[ "The surge will run its course. There are limits to what our military can provide, so, my recommendations have to be informed by — not driven by — but they have to be informed by the strain we have put on our military services," Gen. David Petraeus said in the interview at Camp Victory in Baghdad. "That has to be a key factor in what I will recommend." While he would not get specific about the recommendations that he gave to President Bush during a surprise visit to Iraq yesterday, when Raddatz asked if March would be the time for a drawdown to avoid further strain on the military and even longer deployments, he answered by saying, "Your calculations are about right."
Live Video Feed Here] Hearing recessed until tomorrow. Video, transcript, charts and more below the fold.
Trends in violence:Update: here's a better transcript of General Petraeus's report and a better view of the charts (pdf).
Update: Video Highlights of the hearing:
Code Pink removed:
Decline in security "incidents" charts:
Democratic Rep. Tom Lantos wonders why not cut and run.
Update: There will be more of the hearing tomorrow, and so far, nothing really unexpected, even the disruptive Democrats' Code Pink minions. But I've got to go, for more coverage see Hot Air, NYT's the Lede, Outside the Beltway, the Tank, and more.
UPDATE 3:04 ET: HotAir also liveblogging, has the pdf's of the testimonies: Petraeus's report, Crocker's, and charts.
(Note: following quotes from hearing are paraphrased)
Petraeus says improved police forces as in Fallujah is allowing for better mobility of Iraqi Army.
"Syria has allowed foreign fighters to enter Iraq... many have become suicide bombers."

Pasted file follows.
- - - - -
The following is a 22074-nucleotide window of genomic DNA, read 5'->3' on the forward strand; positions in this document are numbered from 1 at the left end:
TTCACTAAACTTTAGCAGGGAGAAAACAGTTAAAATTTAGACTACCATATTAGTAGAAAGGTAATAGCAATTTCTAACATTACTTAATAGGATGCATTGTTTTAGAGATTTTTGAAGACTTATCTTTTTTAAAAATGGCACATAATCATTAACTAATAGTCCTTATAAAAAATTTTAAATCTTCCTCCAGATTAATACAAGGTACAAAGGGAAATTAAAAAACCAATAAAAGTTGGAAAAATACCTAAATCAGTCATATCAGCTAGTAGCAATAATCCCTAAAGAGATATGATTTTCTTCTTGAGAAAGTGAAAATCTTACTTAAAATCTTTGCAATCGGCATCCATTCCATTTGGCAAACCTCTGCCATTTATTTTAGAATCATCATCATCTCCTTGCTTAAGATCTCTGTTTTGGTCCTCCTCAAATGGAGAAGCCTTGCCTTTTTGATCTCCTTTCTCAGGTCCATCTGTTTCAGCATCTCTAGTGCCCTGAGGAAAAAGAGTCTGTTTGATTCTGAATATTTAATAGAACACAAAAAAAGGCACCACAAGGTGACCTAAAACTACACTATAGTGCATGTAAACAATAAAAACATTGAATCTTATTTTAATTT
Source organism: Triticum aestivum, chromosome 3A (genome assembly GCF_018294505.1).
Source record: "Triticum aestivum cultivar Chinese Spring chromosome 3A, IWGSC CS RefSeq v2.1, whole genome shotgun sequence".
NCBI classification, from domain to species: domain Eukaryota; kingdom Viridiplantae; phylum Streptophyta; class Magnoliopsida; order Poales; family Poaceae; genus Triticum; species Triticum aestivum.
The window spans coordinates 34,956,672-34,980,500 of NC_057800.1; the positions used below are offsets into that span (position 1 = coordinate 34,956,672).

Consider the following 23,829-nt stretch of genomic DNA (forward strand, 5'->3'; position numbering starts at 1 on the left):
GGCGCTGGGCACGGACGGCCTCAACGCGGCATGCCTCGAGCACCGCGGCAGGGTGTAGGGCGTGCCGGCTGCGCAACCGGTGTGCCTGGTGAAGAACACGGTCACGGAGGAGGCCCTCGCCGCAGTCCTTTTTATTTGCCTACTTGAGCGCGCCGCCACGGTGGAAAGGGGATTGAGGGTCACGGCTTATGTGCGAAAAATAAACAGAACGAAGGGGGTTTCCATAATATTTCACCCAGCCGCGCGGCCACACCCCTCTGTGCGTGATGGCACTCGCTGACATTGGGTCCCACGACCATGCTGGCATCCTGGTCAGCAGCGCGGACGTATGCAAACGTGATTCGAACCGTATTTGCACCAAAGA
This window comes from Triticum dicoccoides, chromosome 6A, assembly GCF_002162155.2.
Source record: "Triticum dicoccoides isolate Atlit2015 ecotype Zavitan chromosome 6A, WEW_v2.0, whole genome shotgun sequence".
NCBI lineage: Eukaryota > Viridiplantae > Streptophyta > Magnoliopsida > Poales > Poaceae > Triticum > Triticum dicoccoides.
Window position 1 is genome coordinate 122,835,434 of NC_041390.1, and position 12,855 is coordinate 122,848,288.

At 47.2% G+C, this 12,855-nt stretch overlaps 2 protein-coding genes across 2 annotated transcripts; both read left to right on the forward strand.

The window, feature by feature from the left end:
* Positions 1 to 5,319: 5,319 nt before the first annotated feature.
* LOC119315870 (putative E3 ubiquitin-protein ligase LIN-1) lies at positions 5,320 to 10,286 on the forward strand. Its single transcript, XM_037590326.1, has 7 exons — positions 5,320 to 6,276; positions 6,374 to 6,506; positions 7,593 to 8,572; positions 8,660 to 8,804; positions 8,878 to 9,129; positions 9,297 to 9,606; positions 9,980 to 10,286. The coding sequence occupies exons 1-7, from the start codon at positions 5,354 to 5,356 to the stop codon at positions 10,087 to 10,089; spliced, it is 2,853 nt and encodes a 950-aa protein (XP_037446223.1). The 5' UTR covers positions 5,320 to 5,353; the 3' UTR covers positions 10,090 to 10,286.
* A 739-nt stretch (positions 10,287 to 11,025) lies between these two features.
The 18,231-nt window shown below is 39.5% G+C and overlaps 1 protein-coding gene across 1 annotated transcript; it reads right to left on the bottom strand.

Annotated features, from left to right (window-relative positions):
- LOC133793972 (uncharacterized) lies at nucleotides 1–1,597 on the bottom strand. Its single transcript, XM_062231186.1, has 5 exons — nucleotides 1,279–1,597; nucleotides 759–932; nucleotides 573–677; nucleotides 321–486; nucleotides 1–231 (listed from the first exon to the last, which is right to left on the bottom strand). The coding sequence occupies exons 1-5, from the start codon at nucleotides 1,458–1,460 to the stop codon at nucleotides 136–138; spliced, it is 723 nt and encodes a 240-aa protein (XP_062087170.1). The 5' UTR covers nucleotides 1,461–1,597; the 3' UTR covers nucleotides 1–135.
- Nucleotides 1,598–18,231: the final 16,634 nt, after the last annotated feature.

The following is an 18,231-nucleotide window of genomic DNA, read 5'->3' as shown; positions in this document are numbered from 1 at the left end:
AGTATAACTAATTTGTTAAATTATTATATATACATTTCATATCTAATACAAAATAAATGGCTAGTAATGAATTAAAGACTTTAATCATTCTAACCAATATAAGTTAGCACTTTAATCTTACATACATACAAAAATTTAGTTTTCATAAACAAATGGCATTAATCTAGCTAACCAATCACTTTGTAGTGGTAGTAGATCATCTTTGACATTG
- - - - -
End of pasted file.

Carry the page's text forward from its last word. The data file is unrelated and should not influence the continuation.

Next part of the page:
UPDATE 2:55 ET: Petraeus is asked if we should talk to Iran and Syria? Petraeus says "Iran showed no readiness to engage in serious issues... Iranians interested in only appearance of negotiating... As a first step Iranians must help improve security in Iraq, which they say is their own interest. Haven't seen any earnestness from Iran."
Talks about Iranian attacks in Iraq... More or less tells the distinguished gentlemen he's crazy for thinking we should or even could talk to the Iranians for a better Iraq.
UPDATE: Moonbats disrupt, show no respect, and have just been forcefully removed 2:00pm ET.
Ambassador Crocker: "Iraq is like America during civil rights movement..." "Is Iraq ready to prioritize the national interest over sectarian interests..." "The commitment of its leaders is encouraging..." "a continued need for multinational forces..."
He says there has been political improvement at the local level across the country.
UPDATE: From The Lede NYT blog:
The general begins by saying that the following statement was his own, and had not been cleared by the White House. Some bullet points: Update: Petraeus says troop levels can be cut next summer back to a level of 130,000. As we expected to hear, I hope he's sincere about that.